Mom’s Cancer Story – February 2019
This past winter my family went through a whirlwind with my Mom that I don’t even know where to start! So, I will tell the story from the beginning… it is a long story, but it will surely entertain you!
Late January on a normal call to my Mom she tells me she’s been sick with the flu (she thought). She sounded exhausted, but normal for someone who says they are sick. 2 days later we get a group text from my Dad that says “Mom is OK. But she is in the hospital. I’ll update you all when we get some info” (vague Dad text). I remembered our conversation days prior and texted back if this is her “flu” and I got a “No flu. We are figuring it out” (vague again).
So, let me back up. What I did not know from my “flu” conversation with her days earlier is she also was healing a bladder infection. She is a second grade Teacher (in portable classroom) so teachers and bladder infections are not uncommon.
Back to the hospital admit. My Dad had taken my Mom to her Doctor because she had become so weak with her self-diagnosed flu and my Dad found her mumbling incoherently in the hallway of their home and drove her right in. My hero Dad waited for her to get her “flu test” (my Mom’s way of saying something is wrong with me and I’m calling it a flu bug and I’ll get over it just fine). The test was negative for flu and now she was really becoming incoherent in the Dr. office so the office offered my Dad to drive her ASAP to the local hospital or accept a call to 9-1-1. He took her and the Dr. called the hospital warning them she is coming and urgent. She was septic!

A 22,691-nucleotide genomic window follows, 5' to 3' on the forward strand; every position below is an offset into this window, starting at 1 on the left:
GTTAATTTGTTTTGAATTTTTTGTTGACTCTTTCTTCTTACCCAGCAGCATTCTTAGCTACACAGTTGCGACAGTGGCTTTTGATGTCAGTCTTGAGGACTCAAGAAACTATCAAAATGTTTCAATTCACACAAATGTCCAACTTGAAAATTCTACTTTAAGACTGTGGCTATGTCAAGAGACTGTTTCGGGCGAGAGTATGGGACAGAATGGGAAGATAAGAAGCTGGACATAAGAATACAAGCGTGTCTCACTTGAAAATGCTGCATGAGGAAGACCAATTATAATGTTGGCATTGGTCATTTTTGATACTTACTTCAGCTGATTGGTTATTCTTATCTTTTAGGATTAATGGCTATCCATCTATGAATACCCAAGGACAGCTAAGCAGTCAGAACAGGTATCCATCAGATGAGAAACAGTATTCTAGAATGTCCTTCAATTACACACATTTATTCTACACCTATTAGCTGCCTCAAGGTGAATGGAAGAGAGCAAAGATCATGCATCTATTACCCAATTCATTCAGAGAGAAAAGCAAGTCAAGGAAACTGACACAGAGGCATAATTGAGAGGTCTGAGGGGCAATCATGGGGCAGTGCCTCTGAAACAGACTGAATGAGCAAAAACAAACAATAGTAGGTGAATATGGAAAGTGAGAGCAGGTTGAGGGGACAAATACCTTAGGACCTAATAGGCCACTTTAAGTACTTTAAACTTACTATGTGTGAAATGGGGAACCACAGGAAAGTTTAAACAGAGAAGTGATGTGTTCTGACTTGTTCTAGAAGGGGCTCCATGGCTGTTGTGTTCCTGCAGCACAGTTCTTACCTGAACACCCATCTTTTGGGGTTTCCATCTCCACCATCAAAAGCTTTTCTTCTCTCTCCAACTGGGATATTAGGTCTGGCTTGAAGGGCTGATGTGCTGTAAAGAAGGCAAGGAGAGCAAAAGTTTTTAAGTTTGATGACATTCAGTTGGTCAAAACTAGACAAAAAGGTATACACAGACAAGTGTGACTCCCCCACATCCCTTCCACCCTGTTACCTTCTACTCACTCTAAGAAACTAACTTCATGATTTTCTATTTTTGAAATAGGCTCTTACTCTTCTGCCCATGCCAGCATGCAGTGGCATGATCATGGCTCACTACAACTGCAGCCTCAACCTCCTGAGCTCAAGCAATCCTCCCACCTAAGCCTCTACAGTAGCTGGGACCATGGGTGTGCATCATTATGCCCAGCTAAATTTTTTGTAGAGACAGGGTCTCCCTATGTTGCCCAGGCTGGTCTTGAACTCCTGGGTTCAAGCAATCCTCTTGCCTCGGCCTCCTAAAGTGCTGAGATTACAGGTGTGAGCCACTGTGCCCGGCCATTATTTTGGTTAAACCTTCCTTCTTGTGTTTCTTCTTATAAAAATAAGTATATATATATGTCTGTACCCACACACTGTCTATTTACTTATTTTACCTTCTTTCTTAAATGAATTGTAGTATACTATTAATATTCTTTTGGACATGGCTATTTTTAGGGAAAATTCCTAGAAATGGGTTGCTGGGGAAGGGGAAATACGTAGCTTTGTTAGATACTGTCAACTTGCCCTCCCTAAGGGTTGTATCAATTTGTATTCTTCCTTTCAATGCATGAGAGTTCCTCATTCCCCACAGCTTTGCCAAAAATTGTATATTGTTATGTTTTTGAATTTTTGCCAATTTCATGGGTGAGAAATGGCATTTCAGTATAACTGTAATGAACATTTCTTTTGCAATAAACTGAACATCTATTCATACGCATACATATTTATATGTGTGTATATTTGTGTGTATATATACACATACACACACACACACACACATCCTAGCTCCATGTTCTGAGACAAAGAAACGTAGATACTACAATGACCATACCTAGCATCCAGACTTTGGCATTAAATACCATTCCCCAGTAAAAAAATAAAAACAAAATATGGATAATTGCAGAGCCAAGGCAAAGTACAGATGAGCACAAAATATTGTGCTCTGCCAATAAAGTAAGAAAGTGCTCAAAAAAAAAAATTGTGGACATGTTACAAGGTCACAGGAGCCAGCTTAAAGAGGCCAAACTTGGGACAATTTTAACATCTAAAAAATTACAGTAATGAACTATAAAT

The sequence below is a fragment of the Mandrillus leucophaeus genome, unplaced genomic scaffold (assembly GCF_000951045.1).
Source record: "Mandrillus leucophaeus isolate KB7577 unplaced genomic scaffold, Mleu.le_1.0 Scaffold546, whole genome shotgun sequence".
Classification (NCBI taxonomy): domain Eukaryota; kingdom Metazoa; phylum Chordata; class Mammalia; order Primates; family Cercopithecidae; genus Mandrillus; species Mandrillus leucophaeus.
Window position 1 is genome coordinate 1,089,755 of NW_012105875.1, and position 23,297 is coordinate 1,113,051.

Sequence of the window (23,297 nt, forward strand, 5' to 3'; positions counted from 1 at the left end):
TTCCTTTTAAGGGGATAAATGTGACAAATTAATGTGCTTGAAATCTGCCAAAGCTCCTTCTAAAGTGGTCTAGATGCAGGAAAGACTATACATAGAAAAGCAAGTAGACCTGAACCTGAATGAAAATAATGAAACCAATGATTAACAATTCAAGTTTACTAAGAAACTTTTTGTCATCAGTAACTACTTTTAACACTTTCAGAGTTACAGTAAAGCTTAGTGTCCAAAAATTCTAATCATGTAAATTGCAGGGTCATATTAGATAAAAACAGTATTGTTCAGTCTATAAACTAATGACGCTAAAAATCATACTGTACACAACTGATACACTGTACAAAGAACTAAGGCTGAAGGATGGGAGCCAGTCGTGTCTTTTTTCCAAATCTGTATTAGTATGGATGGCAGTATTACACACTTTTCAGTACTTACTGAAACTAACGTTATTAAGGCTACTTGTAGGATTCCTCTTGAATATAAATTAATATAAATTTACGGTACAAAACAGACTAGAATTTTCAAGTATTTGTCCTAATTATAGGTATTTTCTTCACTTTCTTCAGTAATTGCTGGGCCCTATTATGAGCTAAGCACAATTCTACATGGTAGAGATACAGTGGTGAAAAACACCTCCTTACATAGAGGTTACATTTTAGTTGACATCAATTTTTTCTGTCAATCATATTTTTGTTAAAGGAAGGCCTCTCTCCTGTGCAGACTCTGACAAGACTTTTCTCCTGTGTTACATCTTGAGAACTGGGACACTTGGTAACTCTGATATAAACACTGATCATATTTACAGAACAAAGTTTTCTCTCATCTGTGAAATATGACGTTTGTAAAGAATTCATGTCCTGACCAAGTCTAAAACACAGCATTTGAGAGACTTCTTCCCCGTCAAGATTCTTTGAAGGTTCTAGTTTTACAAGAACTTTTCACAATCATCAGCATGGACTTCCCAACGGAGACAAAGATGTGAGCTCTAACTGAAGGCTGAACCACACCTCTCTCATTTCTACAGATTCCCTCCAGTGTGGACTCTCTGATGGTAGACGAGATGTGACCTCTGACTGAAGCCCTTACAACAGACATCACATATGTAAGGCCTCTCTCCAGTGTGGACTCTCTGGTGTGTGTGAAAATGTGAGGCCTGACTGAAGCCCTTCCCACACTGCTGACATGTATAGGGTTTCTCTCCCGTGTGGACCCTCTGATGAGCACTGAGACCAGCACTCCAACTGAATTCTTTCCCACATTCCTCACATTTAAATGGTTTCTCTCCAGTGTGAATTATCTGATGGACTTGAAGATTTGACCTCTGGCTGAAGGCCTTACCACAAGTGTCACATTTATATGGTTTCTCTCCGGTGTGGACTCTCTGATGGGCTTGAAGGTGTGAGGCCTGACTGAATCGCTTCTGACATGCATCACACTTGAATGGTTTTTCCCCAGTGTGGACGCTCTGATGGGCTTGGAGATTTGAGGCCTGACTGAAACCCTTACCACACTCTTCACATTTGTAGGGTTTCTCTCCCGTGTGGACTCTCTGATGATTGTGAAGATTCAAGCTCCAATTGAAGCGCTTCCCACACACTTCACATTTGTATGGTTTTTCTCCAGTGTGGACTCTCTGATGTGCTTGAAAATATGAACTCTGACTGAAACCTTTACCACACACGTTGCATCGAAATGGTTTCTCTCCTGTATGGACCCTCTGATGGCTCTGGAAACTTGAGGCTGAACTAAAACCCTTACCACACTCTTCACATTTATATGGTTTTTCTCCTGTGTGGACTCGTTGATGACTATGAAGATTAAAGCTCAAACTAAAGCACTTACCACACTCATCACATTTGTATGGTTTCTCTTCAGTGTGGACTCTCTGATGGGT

Septic! Let me speed this up…. she had a bladder infection, went to Dr., had blood draw and given antibiotics. Then started getting sick, felt like the flu and within 5 days symptoms were harsh and she is mumbling. Now she is in the hospital and perceiving to be unaware of where she is. They do a neuro scan (only complaint she had was body aches and headache behind eye). Nothing shows on that scan. They find out she was healing from bladder infection so they do a bladder/kidney scan and THERE IT IS!
She has a huge stone sitting in her right kidney blocking the spot where secretion happens, so nothing is moving through that kidney and backed up and she is septic. She was rushed into surgery where they placed a stent to keep that stone out of the way, flush her kidney and start heavy IV antibiotics to heal her sepsis and blood infection before they deal with shrinking that stone. We were so relieved they found the cause and reversed the sepsis, but what a close call!